G20 backs rescue funds boost as crisis summit looms

HORSHAM, England (Reuters) – G20 finance ministers promised money yesterday to rescue troubled emerging market  economies and said they would use their full fiscal and monetary  firepower to combat the worst downturn since the 1930s.

The G20 finance ministers meeting at Horsham (BBC)
The G20 finance ministers meeting at Horsham (BBC)

Ministers from the world’s largest economies also pledged to  regulate hedge funds and start closer checks on credit ratings  agencies to prevent a repeat of a financial markets crisis that  is crippling businesses and putting millions more out of work.

“We are committed to deliver the scale of sustained effort  necessary to restore growth,” the ministers said in a statement  promising extra money for the International Monetary Fund and  regional lenders such as the Asian Development Bank.

No figure was published but one official attending the talks  told Reuters they centred on more than doubling the $250 billion  currently at the IMF’s disposal to help countries hit by a halt  to credit and investment.

Separately, British Prime Minister Gordon Brown, who hosts a  summit of G20 leaders on April 2, said “massive change” was  about to take place in financial market regulation, notably  supervision of hedge funds and other areas currently only  lightly regulated.

The statement issued by the ministers after talks to prepare  that summit said hedge funds should be registered and disclose  information needed to keep tabs on risk, and it said credit  ratings agencies should be better controlled too.

It said the top priority now was to get lending, lifeblood  of the economy, flowing normally again.

The ministers set aside differences on the scale of public  spending deployed to support activity, saying everyone would do  all they can to fight what the IMF calls the “Great Recession.”

The G20 accounts for over 80 per cent of the world’s output,  or gross domestic product, which is expected to shrink in 2009   by more than any year since the 1930s after the financial crisis  that erupted in the United States in 2007 engulfed confidence,  activity, trade and jobs worldwide.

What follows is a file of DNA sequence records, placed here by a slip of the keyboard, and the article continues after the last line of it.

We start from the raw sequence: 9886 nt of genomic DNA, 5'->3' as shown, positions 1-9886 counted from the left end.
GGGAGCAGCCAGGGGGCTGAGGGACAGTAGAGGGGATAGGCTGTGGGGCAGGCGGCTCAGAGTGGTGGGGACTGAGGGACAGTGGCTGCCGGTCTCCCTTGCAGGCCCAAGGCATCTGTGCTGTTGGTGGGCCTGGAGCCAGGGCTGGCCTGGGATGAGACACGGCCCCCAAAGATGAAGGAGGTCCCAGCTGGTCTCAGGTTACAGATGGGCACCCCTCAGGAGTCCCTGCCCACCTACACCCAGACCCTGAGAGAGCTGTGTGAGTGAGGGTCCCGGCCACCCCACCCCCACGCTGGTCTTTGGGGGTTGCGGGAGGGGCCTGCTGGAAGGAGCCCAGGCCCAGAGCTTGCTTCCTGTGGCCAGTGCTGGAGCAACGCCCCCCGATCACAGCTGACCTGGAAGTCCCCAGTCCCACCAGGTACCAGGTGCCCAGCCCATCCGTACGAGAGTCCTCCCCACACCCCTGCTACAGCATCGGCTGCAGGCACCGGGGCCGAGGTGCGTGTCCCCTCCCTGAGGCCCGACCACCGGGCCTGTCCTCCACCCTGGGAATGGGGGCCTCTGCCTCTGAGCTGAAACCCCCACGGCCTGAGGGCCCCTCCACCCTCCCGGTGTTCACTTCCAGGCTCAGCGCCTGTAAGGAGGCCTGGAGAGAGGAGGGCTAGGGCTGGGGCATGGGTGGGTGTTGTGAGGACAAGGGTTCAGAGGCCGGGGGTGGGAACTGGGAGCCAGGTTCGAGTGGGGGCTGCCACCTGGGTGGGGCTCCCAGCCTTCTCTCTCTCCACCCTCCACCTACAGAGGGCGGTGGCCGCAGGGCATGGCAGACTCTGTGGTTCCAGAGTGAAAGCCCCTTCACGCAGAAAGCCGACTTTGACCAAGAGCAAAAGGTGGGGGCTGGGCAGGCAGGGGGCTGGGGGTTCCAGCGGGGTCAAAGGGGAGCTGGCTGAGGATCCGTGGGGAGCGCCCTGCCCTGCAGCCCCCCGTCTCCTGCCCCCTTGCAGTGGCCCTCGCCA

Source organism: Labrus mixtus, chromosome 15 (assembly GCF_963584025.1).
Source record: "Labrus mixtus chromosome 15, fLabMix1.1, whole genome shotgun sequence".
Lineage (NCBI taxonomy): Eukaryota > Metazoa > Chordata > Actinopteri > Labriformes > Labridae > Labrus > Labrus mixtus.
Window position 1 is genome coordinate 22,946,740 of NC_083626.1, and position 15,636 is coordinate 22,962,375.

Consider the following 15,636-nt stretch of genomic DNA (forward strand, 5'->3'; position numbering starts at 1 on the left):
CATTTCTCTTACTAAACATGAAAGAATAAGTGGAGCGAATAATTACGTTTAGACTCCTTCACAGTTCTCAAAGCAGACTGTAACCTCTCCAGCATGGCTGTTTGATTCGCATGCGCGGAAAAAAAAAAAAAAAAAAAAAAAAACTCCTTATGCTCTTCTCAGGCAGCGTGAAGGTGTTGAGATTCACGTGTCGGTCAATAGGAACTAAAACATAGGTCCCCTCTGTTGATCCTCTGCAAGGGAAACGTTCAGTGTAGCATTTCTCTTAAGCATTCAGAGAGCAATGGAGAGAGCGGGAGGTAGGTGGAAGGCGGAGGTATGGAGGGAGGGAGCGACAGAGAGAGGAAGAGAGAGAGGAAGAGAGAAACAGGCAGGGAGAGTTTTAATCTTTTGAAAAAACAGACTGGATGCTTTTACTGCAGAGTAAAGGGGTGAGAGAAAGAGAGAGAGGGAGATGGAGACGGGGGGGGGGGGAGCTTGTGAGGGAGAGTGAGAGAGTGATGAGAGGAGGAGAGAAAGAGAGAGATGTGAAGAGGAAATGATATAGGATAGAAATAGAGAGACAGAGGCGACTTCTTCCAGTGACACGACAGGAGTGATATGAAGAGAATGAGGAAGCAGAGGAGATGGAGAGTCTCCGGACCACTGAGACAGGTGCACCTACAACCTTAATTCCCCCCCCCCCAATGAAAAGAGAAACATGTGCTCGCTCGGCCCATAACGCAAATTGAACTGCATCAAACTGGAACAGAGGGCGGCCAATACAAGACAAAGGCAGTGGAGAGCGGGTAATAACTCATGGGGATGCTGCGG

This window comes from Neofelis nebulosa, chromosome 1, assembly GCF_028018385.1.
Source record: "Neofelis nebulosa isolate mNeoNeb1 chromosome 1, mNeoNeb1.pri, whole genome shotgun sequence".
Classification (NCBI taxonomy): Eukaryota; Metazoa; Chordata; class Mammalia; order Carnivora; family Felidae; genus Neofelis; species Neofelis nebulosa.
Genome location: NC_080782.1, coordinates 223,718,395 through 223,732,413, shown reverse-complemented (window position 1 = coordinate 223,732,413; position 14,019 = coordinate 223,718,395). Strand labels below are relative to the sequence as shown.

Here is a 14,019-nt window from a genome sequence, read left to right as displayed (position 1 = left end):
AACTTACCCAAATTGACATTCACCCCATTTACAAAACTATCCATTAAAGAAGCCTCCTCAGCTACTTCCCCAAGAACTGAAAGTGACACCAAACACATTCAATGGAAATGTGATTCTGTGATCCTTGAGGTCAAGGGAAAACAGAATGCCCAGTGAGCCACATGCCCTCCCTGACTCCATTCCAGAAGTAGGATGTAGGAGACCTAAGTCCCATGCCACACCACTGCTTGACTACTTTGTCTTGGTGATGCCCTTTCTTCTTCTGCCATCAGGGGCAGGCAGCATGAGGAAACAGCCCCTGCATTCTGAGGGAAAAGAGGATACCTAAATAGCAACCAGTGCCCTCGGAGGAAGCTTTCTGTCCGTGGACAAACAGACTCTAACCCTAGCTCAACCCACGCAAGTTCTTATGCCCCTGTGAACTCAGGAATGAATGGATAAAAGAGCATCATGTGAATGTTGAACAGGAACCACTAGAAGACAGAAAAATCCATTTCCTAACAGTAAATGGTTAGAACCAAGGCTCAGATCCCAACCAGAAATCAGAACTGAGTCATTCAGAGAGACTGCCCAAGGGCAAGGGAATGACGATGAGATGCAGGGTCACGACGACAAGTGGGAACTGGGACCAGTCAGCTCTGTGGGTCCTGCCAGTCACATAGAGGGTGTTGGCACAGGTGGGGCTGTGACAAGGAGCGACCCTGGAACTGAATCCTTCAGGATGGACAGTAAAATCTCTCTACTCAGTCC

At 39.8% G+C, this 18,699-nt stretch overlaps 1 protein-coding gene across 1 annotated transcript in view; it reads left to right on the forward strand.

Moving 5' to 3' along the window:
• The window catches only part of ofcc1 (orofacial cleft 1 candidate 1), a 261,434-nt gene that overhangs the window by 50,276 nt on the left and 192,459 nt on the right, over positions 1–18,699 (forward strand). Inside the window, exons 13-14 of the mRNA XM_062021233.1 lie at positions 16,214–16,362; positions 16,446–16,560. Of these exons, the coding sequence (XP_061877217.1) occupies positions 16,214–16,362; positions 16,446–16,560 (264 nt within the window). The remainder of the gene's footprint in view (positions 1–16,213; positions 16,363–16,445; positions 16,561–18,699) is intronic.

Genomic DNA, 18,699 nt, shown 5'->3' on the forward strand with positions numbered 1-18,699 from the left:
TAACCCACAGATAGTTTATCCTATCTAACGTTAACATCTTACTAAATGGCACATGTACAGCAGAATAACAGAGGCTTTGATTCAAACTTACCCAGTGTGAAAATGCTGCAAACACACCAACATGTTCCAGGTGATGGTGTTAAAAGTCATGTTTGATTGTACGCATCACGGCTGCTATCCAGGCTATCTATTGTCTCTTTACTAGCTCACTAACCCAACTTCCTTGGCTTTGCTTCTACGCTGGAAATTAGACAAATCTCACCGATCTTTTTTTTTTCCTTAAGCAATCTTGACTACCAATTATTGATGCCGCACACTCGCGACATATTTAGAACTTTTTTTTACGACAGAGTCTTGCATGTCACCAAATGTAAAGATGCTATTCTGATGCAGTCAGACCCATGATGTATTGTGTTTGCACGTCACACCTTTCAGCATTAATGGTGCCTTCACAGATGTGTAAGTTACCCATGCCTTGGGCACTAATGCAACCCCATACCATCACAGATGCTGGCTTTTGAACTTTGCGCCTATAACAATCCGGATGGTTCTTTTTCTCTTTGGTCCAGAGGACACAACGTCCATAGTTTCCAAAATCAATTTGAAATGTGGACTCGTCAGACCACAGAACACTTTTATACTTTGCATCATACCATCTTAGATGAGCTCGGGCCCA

The United States has yet to detail how it plans to clean up  banks’ toxic assets, which many say is vital to get a sclerotic  economy moving again, though a US official said details could  be expected in the coming week.

The G20 issued a separate set of guidelines for countries to  use in planning to rid banks of rotten assets.

“You’re going to see us announce relatively quickly a new  framework, a new financing framework, for these legacy assets,”  US Treasury Secretary Timothy Geithner, who was at the talks  in Horsham, south of London, told Fox Business News.

Washington is also preparing to show its hand later this  month on regulation of the financial markets, where G20 leaders  have yet to put flesh on promises to rein in excess and ensure  that everyone has to be called to account from now on.

President Barack Obama sought to stamp out any doubts about  US commitment, telling a Washington news conference nobody  would pursue regulation more vigorously than him.

Beyond the pledges of better supervision of hedge funds and  rating agencies, the newest element from the G20 talks in  England was the commitment to help emerging economies, perhaps  mindful of the mass exodus of money that marked the Asian  financial crisis of the 1990s.

“We really must take action to stop damage being done to the  emerging economies, who are seeing money coming out of their  systems,” said British Finance Minister Alistair Darling, who  hosted the gathering at a luxury countryside hotel in Horsham.

The IMF has already committed nearly $50 billion for bailing  out countries in eastern Europe in recent months and is asking  for its rescue funding to be doubled to $500 billion.

World Bank chief Robert Zoellick, also attending the meeting  on Saturday, said government spending would give the economy no  more than a brief “sugar high” if governments failed to rid  banks of toxic assets that continue to undermine confidence,  trust and the desire to lend or invest.

The United States was demanding earlier this week that other governments commit two per cent of GDP to extra spending to  stimulate growth, exposing a rift with the likes of Germany and  France who say they are doing enough.

Britain’s Darling said things were on the right track ahead  of a summit which Prime Minister Brown and others are billing as  time to deliver on promises to make capitalism safer — promises  made last November at a first ever meeting of G20 leaders.

“There is this commitment, which is absolutely critical,  that the 20 largest economies in the world stand ready to do  whatever is necessary for as long as is necessary, and I think  that is a major step forward,” Darling said.

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